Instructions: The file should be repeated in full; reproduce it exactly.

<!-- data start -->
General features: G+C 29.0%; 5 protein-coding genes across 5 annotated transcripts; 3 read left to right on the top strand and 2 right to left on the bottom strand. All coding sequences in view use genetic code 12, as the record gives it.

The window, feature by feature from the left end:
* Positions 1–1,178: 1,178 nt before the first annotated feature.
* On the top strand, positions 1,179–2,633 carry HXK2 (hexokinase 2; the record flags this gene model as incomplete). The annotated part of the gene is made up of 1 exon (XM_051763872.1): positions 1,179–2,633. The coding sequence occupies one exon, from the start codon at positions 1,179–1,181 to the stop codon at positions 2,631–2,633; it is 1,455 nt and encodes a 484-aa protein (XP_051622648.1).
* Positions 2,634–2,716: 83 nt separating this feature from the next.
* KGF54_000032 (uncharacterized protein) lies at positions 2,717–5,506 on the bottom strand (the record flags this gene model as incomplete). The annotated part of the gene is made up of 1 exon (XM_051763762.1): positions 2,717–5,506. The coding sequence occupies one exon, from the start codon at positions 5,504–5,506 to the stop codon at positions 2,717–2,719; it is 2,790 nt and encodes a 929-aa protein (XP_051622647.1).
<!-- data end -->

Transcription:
General features: G+C 29.0%; 5 protein-coding genes across 5 annotated transcripts; 3 read left to right on the top strand and 2 right to left on the bottom strand. All coding sequences in view use genetic code 12, as the record gives it.

The window, feature by feature from the left end:
* Positions 1–1,178: 1,178 nt before the first annotated feature.
* On the top strand, positions 1,179–2,633 carry HXK2 (hexokinase 2; the record flags this gene model as incomplete). The annotated part of the gene is made up of 1 exon (XM_051763872.1): positions 1,179–2,633. The coding sequence occupies one exon, from the start codon at positions 1,179–1,181 to the stop codon at positions 2,631–2,633; it is 1,455 nt and encodes a 484-aa protein (XP_051622648.1).
* Positions 2,634–2,716: 83 nt separating this feature from the next.
* KGF54_000032 (uncharacterized protein) lies at positions 2,717–5,506 on the bottom strand (the record flags this gene model as incomplete). The annotated part of the gene is made up of 1 exon (XM_051763762.1): positions 2,717–5,506. The coding sequence occupies one exon, from the start codon at positions 5,504–5,506 to the stop codon at positions 2,717–2,719; it is 2,790 nt and encodes a 929-aa protein (XP_051622647.1).